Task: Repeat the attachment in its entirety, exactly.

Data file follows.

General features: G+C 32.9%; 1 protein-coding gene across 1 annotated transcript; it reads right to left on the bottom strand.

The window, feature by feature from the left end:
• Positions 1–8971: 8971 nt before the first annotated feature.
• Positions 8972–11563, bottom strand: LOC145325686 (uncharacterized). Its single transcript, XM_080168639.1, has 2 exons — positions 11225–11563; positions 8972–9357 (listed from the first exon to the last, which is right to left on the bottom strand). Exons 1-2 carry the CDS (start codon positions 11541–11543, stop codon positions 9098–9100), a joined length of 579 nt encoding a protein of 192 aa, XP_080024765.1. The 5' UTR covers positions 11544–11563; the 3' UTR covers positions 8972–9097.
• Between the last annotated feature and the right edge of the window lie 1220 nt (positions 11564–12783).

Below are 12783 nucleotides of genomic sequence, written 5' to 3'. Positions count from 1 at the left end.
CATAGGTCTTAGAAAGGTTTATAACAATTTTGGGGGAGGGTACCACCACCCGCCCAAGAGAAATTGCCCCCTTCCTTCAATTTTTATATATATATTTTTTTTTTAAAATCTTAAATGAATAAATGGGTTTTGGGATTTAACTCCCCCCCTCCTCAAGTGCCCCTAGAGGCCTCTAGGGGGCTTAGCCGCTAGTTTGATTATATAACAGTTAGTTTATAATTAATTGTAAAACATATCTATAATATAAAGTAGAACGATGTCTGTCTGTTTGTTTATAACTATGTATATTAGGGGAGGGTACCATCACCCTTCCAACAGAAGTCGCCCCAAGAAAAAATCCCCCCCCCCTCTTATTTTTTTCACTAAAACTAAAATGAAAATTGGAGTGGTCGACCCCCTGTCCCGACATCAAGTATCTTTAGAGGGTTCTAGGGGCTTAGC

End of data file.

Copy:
General features: G+C 32.9%; 1 protein-coding gene across 1 annotated transcript; it reads right to left on the bottom strand.

The window, feature by feature from the left end:
• Positions 1–8971: 8971 nt before the first annotated feature.
• Positions 8972–11563, bottom strand: LOC145325686 (uncharacterized). Its single transcript, XM_080168639.1, has 2 exons — positions 11225–11563; positions 8972–9357 (listed from the first exon to the last, which is right to left on the bottom strand). Exons 1-2 carry the CDS (start codon positions 11541–11543, stop codon positions 9098–9100), a joined length of 579 nt encoding a protein of 192 aa, XP_080024765.1. The 5' UTR covers positions 11544–11563; the 3' UTR covers positions 8972–9097.
• Between the last annotated feature and the right edge of the window lie 1220 nt (positions 11564–12783).

Below are 12783 nucleotides of genomic sequence, written 5' to 3'. Positions count from 1 at the left end.
CATAGGTCTTAGAAAGGTTTATAACAATTTTGGGGGAGGGTACCACCACCCGCCCAAGAGAAATTGCCCCCTTCCTTCAATTTTTATATATATATTTTTTTTTTAAAATCTTAAATGAATAAATGGGTTTTGGGATTTAACTCCCCCCCTCCTCAAGTGCCCCTAGAGGCCTCTAGGGGGCTTAGCCGCTAGTTTGATTATATAACAGTTAGTTTATAATTAATTGTAAAACATATCTATAATATAAAGTAGAACGATGTCTGTCTGTTTGTTTATAACTATGTATATTAGGGGAGGGTACCATCACCCTTCCAACAGAAGTCGCCCCAAGAAAAAATCCCCCCCCCCTCTTATTTTTTTCACTAAAACTAAAATGAAAATTGGAGTGGTCGACCCCCTGTCCCGACATCAAGTATCTTTAGAGGGTTCTAGGGGCTTAGC